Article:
JAMESTOWN — The Greeneview school district is looking to expand the middle school to accommodate a growing fourth grade and do so without asking residents for money.
The school board is selling its building on Cottonville Road via auction Monday, Oct. 28 to raise the necessary money to complete the middle school expansion. The expansion is necessary because it’s anticipated that the fourth grade will need a fifth classroom next year and the current elementary school is out of room.
The elementary school has four fourth-grade classrooms and officials don’t want classes to be overloaded with 30-plus students each. When the middle school was built, it was done to accommodate adding four additional classrooms without increasing costly HVAC, plumbing, or electrical infrastructure. There is already one available room in the middle school.
“We have no space in our elementary structure,” Superintendent Isaac Seevers said.
The Cottonville Road building, which the board purchased in 2017 and began using in February 2018, would raise at least $870,000 — the minimum bid set by the board, which is equal to its appraisal price. When added to the $700,000 in the permanent improvement fund that came from the high school construction settlement a few years ago, the middle school expansion would be covered.
“This is a financial decision for our board to say, ‘This is an asset that we have.’ We have a student need that they feel outweighs the adult need,” Seevers said.
The board paid $230,000 for the 9,000 square foot building, according to district records and previous articles. With work done to the facility the last two years, the total board investment is $314,556. The district receives $28,500 annually from Kettering Physicians Network, which leases space in half the building. Kettering is in year two of a three-year lease and it is not guaranteed after that, Seevers said.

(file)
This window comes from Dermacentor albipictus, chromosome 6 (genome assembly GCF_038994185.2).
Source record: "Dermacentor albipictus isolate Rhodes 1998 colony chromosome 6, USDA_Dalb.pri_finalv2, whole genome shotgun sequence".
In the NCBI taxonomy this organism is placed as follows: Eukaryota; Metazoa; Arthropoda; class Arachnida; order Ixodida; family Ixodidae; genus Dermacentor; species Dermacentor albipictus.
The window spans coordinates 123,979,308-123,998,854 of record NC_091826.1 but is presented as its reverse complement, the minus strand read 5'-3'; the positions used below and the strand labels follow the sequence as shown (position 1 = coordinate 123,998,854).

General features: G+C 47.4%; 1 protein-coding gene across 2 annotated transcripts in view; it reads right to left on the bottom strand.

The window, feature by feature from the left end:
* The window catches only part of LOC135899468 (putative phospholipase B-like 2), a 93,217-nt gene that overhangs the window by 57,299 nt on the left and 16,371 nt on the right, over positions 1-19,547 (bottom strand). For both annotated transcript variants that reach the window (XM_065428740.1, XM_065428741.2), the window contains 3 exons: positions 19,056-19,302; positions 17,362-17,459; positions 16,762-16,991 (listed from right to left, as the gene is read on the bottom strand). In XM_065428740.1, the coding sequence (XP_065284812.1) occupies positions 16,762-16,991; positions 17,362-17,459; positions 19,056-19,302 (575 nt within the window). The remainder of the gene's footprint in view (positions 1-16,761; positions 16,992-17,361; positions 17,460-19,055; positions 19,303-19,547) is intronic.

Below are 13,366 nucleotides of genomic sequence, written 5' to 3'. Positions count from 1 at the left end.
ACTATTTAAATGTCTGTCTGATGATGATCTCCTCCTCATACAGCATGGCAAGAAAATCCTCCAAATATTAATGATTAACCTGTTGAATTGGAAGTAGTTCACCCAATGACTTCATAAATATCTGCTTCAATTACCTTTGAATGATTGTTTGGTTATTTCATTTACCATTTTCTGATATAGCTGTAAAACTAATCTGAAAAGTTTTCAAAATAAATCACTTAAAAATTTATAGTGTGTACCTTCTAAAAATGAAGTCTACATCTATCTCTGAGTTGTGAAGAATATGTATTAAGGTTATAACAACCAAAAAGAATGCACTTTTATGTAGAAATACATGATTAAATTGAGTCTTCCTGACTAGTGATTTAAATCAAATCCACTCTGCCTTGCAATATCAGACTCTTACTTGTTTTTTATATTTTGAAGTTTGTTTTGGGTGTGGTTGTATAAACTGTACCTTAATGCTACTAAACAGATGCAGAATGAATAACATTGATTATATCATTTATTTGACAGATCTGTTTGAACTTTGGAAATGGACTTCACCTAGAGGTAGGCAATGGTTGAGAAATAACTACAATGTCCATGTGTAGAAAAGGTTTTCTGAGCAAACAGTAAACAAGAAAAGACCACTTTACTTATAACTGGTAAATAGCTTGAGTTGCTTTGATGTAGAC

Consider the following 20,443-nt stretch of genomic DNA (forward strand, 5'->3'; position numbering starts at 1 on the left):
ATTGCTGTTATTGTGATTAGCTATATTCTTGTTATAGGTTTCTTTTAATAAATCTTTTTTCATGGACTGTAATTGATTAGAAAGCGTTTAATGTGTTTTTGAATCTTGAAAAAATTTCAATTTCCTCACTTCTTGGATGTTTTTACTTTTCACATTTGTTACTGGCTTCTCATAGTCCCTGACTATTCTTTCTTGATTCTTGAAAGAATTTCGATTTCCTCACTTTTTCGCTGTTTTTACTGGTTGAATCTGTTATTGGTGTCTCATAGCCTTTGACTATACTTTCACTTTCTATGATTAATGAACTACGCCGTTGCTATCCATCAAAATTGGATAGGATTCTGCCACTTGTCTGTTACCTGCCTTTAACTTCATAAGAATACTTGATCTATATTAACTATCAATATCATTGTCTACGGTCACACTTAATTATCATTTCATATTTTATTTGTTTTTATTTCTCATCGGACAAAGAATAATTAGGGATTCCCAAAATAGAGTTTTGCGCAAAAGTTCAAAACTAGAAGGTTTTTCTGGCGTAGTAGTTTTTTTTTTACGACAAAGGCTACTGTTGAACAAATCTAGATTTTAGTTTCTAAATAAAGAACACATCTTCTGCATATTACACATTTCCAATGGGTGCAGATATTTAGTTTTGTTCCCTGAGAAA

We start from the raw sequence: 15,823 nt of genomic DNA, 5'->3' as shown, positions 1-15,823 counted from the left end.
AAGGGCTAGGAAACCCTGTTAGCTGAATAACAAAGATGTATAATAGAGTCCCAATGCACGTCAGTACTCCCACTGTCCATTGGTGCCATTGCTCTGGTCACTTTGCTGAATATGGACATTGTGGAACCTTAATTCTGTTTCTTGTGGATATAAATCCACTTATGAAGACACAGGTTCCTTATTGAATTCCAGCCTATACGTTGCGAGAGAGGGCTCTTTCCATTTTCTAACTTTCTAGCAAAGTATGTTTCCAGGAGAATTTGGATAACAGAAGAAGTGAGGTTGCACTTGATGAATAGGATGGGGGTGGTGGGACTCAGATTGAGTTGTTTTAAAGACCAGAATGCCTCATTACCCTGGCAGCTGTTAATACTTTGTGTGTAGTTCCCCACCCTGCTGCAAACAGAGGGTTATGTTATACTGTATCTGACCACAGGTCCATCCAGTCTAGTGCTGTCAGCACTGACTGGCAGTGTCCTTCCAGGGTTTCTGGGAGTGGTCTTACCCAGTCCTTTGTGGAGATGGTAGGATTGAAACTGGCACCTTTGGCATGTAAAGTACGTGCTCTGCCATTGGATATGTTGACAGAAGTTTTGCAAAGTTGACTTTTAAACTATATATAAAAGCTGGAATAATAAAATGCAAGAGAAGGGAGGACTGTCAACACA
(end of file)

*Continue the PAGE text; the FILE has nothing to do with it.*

According to a post on the district website, “At the minimum bid price, it would take the District over 17 years of lease payments to earn the same amount of money as we expect at the time of the sale.”
The district considered moving the eighth grade to the high school to make room for the fourth grade, but Seevers said that was not well-received by residents.
“We did hear the community last year,” he said. “The board kind of took that feedback in March and said what other options do we have.”
Once the building sells, the board will likely move back to its old offices on South Charleston Road, Seevers said.
If it does not sell at auction — Seevers said nobody has reached out to inquire about the building year — the board could sell it via private sale. Ohio Revised Code requires an auction before a private sale. If it fails to sell at all, the district still plans to move forward with expansion.
“We still have a need for middle school space,” Seevers said. “We’ll have to find a way to pay for it one way or another.”